A POPULAR, family-run Lanarkshire business employing nearly 100 people has warned its bars and nightclub face closure unless there is immediate government support for the hospitality and night-time industry.

The Eden Group is just one of the many independent hospitality ­businesses struggling to cope with rocketing energy and supply costs, VAT and rates bills.

If no support is given in new Chancellor Jeremy Hunt’s ­forthcoming Budget, the hospitality and ­night-time industry is predicting that ­“thousands” of businesses and jobs will be lost over the next few months.

“The Eden Group, comprising 96 staff not including sub-contractors, will close without immediate action on soaring energy costs, VAT, ­alcohol duty and interest rates,” said ­Michelle Armstrong of the Eden Group, which runs Merlins Bar in ­Motherwell, and the Avenue, Envy Gin and Cocktail Bar and Eden nightclub in Coatbridge.

“With bills rising by up to 400%, the industry will be decimated ­without a pandemic-style response as the cost of living crisis is here and assistance is needed to protect ­business and jobs. We are already witnessing the scale of closure across Lanarkshire with Hamilton possibly being the worst hit so far.

“The situation is of course ­UK-wide but as usual countries like Scotland and areas like Lanarkshire are hit harder and fall quicker. Footfall in most pubs and clubs is already down 50% since lockdown, so every ­possible cut-back on operating costs has been made.”

The Eden Group had plans for ­expansion and has already invested almost £750,000 in the business but co-owner John McMillan said he was now “really worried” about losing it.

“We have grown to five units in the space of five years, including during the pandemic, and we are very good at what we do, but we need serious help here,” he said.

“We need an immediate VAT cut, rates assistance and Covid-style ­recovery funding – we are going to have to get some sort of grant to ­allow us to keep trading to April and we need assistance on energy bills.”

He said the business was facing a “frightening” energy bill of more than £140,000 for just three premises for the year.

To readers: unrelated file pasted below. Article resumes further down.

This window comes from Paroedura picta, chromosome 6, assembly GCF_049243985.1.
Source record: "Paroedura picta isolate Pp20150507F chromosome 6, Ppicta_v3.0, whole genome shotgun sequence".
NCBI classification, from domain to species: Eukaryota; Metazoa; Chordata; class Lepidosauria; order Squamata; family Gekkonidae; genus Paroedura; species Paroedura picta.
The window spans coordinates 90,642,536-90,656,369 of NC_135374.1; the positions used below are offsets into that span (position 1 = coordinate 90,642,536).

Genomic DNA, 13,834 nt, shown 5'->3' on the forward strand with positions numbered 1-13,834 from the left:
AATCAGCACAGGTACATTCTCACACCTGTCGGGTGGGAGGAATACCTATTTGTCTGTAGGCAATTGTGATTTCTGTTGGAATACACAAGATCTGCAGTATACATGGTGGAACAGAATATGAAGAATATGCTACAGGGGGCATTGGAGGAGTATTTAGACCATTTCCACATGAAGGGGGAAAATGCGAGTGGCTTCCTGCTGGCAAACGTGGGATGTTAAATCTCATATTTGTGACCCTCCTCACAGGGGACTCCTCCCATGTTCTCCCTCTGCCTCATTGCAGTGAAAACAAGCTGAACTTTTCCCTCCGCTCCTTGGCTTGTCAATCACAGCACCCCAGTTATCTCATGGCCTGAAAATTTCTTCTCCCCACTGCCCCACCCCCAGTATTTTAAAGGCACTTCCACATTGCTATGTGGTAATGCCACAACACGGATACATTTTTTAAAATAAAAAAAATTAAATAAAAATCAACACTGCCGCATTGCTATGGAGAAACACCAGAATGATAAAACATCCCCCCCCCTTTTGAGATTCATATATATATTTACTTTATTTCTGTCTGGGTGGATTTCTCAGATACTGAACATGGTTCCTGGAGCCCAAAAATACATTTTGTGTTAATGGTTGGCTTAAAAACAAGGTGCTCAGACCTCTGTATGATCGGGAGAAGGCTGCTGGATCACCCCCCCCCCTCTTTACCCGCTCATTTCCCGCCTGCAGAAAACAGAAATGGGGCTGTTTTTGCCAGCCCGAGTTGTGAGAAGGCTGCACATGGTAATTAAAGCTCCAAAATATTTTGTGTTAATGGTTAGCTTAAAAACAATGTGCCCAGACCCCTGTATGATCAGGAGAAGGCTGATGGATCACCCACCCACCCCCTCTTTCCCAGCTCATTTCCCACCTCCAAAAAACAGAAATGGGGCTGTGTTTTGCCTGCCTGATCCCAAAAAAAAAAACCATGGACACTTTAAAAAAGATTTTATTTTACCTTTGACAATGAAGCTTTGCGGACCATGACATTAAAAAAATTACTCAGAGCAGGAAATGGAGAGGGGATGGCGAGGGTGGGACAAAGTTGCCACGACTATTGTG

“If there is no assistance whatsoever, I can see masses of small ­businesses going to the wall in the New Year,” warned McMillan. “We need help to rekindle this industry after being called ‘high risk’ during Covid as it pays billions of pounds into the government purse.”

Paul Smith, owner of the CLG group, which runs a number of bars, restaurants, hotels and nightclubs across the Central Belt and employs almost 600 people, said this was the most difficult operating period in his 40 year career.

“It’s worse than the pandemic ­because then there was government assistance, however meagre that was,” he said.

“The situation is dire. If businesses make it to Christmas, just watch the amount of venues that close in ­January if there is no support.”

He said the current political ­“tumult” and changes of leadership at Westminster – with mini-Budgets scrapped and new ones postponed – were only adding to the economic uncertainties faced.

“We just don’t know where we stand, but the energy costs ­particularly – with sometimes eightfold increases – are just not sustainable,” said Smith. “Businesses cannot afford to pay that. It is not a matter of will they close down – it is inevitable that businesses are going to close down and fold and go to the wall.”

He pointed out that the industry as a whole was very valuable in terms of the number of people it employs and its contribution to the economy.

Smith continued: “All of that will be lost because although the ­Government recognised our value when they introduced the furlough scheme, they are not quite so quick to support it in a meaningful way when it comes to the cost of living crisis.

“We need a VAT cut, we need a freeze on the rates in Scotland as there is in England, and we need more substantial support with the cost of living and energy crisis.”

Joe Keenan, who owns the Downtown nightclub and Exchange Bar in East Kilbride and employs 34 people, said he was currently “just going from month to month”.

“We have still not come back strong from the pandemic and the industry is pretty much on its knees now,” he said. “To be honest, it is doom and gloom at the moment and we are ­surviving by the skin of our teeth.

“We have seen five pubs close in Hamilton this month and that is scary. When you look at that you think it is maybe just a matter of time. Urgent help is needed without a doubt. We need a decrease in VAT and some sort of grant support.”

The Department of Business, Trade and Energy has been approached for comment.